Of course, high clarity blue diamonds are more valuable, but this characteristic is not crucial for fancy colour stones. The blue colour tends to hide imperfections, so the appearance of blue diamonds is less affected by flaws compared to colourless diamonds.
When choosing the clarity of blue diamonds, look for a stone that is eye clean, meaning the diamond should not have inclusions visible to the naked eye. Blue diamonds in the SI1 – SI2 clarity range may look stunning and do not differ significantly from diamonds in VS or even the VVS range.
Evaluating the Cut of Blue Diamonds
The cut quality of blue diamonds, and all fancy colour diamonds in general, is not graded the same way as it is for colourless stones. Unlike colourless diamonds, fancy diamonds are not cut to maximize fire, brilliance and scintillation. These characteristics are considered to be secondary.
Blue diamonds are cut to maximize colour intensity, usually into fancy shapes. In other words, the proportions that are considered ideal for colourless diamonds will not always be the best to bring out the colour of blue diamonds.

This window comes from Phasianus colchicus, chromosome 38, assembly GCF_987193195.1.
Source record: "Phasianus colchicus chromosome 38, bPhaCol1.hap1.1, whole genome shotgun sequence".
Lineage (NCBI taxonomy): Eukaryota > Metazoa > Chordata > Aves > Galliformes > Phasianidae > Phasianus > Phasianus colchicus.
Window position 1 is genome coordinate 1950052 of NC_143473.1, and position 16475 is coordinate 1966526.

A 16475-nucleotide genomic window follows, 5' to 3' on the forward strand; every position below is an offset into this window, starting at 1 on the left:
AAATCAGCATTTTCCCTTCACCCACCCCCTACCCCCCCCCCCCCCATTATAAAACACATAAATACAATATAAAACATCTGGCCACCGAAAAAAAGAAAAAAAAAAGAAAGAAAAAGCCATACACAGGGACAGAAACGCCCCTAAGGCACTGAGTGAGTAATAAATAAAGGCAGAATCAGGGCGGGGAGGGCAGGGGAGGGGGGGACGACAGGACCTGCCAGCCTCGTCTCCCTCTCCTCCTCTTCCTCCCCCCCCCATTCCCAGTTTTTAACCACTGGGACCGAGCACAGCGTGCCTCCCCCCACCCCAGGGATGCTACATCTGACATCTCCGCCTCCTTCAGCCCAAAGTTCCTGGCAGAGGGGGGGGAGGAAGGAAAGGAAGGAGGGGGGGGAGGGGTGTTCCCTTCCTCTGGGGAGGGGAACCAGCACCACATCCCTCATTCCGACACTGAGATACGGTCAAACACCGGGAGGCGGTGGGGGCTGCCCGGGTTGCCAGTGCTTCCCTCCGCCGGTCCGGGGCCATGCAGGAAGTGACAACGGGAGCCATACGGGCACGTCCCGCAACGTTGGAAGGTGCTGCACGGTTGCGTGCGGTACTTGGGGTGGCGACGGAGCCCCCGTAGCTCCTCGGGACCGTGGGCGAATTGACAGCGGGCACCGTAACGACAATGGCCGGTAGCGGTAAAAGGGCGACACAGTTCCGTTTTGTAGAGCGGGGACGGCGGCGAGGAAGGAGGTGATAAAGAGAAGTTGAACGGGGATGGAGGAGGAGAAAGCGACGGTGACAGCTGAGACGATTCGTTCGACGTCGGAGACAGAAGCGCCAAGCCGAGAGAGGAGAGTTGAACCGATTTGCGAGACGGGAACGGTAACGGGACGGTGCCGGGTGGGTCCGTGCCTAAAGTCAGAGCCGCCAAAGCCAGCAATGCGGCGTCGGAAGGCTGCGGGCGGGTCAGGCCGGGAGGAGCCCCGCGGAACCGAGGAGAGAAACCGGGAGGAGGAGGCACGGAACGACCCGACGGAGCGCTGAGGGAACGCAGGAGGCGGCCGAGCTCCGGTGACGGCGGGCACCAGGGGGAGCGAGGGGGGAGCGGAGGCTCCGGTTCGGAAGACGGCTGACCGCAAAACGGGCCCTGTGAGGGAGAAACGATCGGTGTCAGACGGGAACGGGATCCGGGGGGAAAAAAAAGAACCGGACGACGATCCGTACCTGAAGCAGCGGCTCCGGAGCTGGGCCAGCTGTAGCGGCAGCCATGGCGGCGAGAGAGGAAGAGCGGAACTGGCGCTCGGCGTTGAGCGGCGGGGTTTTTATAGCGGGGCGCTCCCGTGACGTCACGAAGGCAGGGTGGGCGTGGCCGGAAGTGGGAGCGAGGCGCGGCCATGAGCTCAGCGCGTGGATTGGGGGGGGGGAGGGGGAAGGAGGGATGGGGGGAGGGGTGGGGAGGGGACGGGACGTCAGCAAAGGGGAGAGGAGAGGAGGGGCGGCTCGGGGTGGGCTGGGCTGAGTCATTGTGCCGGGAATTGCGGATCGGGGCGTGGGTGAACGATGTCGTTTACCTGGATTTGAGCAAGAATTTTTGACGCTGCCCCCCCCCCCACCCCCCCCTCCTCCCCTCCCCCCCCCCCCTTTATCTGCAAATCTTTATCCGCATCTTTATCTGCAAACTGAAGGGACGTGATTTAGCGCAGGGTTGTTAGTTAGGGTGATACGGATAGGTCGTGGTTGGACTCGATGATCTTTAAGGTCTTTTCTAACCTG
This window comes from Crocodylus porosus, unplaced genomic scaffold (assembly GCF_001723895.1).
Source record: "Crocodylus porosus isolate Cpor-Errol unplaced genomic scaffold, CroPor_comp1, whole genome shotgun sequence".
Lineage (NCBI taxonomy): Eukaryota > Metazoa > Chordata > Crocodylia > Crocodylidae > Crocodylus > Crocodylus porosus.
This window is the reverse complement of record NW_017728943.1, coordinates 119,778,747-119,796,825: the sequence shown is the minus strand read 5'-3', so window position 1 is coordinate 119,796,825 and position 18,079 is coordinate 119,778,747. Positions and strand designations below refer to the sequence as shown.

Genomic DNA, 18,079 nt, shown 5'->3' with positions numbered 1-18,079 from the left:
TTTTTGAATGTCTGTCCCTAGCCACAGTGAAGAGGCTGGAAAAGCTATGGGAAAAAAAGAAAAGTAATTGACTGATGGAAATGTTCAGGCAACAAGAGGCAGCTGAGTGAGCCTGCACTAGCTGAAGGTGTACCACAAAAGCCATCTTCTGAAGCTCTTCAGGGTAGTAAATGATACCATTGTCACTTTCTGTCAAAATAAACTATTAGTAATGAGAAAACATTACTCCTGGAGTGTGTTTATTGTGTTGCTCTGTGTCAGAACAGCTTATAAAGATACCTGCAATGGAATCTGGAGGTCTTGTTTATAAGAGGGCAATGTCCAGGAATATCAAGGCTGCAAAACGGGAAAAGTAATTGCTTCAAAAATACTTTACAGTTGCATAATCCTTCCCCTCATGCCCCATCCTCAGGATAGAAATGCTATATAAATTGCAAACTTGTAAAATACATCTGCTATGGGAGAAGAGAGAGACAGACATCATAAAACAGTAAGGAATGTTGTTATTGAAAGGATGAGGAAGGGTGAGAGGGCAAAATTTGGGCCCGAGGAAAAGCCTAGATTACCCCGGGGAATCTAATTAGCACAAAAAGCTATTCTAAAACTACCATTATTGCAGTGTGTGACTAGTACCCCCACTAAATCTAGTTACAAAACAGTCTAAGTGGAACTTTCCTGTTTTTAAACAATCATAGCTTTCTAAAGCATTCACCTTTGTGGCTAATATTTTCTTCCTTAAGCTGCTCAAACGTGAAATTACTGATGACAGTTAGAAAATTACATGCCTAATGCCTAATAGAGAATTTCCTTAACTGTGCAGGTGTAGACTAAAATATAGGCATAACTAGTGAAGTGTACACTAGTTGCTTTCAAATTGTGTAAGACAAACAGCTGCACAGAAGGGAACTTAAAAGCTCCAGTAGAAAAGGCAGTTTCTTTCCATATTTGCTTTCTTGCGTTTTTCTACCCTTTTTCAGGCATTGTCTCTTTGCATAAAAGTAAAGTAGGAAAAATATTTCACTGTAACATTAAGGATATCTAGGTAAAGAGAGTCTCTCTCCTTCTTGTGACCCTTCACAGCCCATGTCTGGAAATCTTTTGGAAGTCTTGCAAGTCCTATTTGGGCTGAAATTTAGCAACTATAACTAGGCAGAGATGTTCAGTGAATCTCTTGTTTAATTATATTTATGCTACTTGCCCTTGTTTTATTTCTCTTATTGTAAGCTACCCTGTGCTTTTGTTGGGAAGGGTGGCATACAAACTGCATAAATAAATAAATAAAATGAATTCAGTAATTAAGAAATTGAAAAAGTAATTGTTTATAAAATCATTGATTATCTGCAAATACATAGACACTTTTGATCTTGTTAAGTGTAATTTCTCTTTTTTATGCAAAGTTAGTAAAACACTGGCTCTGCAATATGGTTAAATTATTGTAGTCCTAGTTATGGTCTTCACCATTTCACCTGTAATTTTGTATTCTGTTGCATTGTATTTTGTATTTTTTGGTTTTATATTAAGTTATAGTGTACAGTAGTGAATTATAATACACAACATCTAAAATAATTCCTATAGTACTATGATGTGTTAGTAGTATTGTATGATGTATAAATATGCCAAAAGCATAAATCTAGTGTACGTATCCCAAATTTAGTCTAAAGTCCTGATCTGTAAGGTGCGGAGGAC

Keep in mind that an excellent cut blue diamond costs a premium, so when choosing one, it is better to focus on the stone’s hue, saturation and tone and not judge the diamond using traditional cut grades.
Blue Diamond Rarity and Prices
Natural blue diamonds are one of the rarest colours in the fancy colour diamond family, and they are extremely expensive. Larger blue diamonds are even rarer and cost disproportionally more per carat.
The value of blue diamonds increases with colour intensity, as such stones are even rarer. For example, a 0.60-carat VS1 clarity fancy blue diamond can cost $126,000 and 0.50-carat VS1 clarity fancy intense blue diamond can cost $252,000. If you are looking for a relatively affordable option, you may want to consider a faint to light blue diamond or a blue diamond with grey and green secondary hues.
Due to the diminishing supply and increasing demand for blue diamonds, their price has been consistently rising between 12 and 17 per cent every year over the past decade, which is why fancy blue diamonds are considered a good investment and are highly sought after by collectors and connoisseurs.
Featured image: Igor Stratichuk, CC BY-SA 4.0, via Wikimedia Commons